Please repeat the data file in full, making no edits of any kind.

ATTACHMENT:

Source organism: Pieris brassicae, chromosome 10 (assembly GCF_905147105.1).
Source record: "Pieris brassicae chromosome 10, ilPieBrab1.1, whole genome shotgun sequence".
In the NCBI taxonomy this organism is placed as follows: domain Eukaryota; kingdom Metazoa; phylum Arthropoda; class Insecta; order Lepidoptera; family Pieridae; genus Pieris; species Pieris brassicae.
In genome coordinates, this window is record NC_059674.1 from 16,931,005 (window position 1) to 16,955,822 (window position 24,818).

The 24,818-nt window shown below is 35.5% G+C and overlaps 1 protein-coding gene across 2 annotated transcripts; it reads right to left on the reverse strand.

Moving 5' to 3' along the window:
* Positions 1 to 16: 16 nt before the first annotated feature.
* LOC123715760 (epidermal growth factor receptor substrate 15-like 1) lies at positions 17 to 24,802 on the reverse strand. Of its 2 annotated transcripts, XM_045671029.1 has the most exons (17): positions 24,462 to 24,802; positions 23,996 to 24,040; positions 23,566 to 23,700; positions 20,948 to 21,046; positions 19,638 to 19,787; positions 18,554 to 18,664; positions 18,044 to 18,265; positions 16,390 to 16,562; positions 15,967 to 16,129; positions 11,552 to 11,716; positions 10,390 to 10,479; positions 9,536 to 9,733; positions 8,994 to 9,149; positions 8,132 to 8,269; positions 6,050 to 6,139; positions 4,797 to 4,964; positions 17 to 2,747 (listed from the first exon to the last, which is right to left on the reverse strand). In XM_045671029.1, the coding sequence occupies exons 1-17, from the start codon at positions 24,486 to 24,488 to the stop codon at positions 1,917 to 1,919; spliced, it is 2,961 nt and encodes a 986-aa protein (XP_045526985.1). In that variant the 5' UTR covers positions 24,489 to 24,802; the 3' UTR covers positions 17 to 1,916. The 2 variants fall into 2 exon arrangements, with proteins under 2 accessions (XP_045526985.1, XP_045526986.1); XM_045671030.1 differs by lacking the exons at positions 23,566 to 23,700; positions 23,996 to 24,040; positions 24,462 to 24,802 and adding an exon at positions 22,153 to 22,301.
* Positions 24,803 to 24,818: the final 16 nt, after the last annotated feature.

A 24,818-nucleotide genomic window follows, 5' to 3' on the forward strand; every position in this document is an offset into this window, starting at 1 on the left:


Source organism: Pieris brassicae, chromosome 10 (assembly GCF_905147105.1).
Source record: "Pieris brassicae chromosome 10, ilPieBrab1.1, whole genome shotgun sequence".
In the NCBI taxonomy this organism is placed as follows: domain Eukaryota; kingdom Metazoa; phylum Arthropoda; class Insecta; order Lepidoptera; family Pieridae; genus Pieris; species Pieris brassicae.
In genome coordinates, this window is record NC_059674.1 from 16,931,005 (window position 1) to 16,955,822 (window position 24,818).

The 24,818-nt window shown below is 35.5% G+C and overlaps 1 protein-coding gene across 2 annotated transcripts; it reads right to left on the reverse strand.

Moving 5' to 3' along the window:
* Positions 1 to 16: 16 nt before the first annotated feature.
* LOC123715760 (epidermal growth factor receptor substrate 15-like 1) lies at positions 17 to 24,802 on the reverse strand. Of its 2 annotated transcripts, XM_045671029.1 has the most exons (17): positions 24,462 to 24,802; positions 23,996 to 24,040; positions 23,566 to 23,700; positions 20,948 to 21,046; positions 19,638 to 19,787; positions 18,554 to 18,664; positions 18,044 to 18,265; positions 16,390 to 16,562; positions 15,967 to 16,129; positions 11,552 to 11,716; positions 10,390 to 10,479; positions 9,536 to 9,733; positions 8,994 to 9,149; positions 8,132 to 8,269; positions 6,050 to 6,139; positions 4,797 to 4,964; positions 17 to 2,747 (listed from the first exon to the last, which is right to left on the reverse strand). In XM_045671029.1, the coding sequence occupies exons 1-17, from the start codon at positions 24,486 to 24,488 to the stop codon at positions 1,917 to 1,919; spliced, it is 2,961 nt and encodes a 986-aa protein (XP_045526985.1). In that variant the 5' UTR covers positions 24,489 to 24,802; the 3' UTR covers positions 17 to 1,916. The 2 variants fall into 2 exon arrangements, with proteins under 2 accessions (XP_045526985.1, XP_045526986.1); XM_045671030.1 differs by lacking the exons at positions 23,566 to 23,700; positions 23,996 to 24,040; positions 24,462 to 24,802 and adding an exon at positions 22,153 to 22,301.
* Positions 24,803 to 24,818: the final 16 nt, after the last annotated feature.

A 24,818-nucleotide genomic window follows, 5' to 3' on the forward strand; every position in this document is an offset into this window, starting at 1 on the left: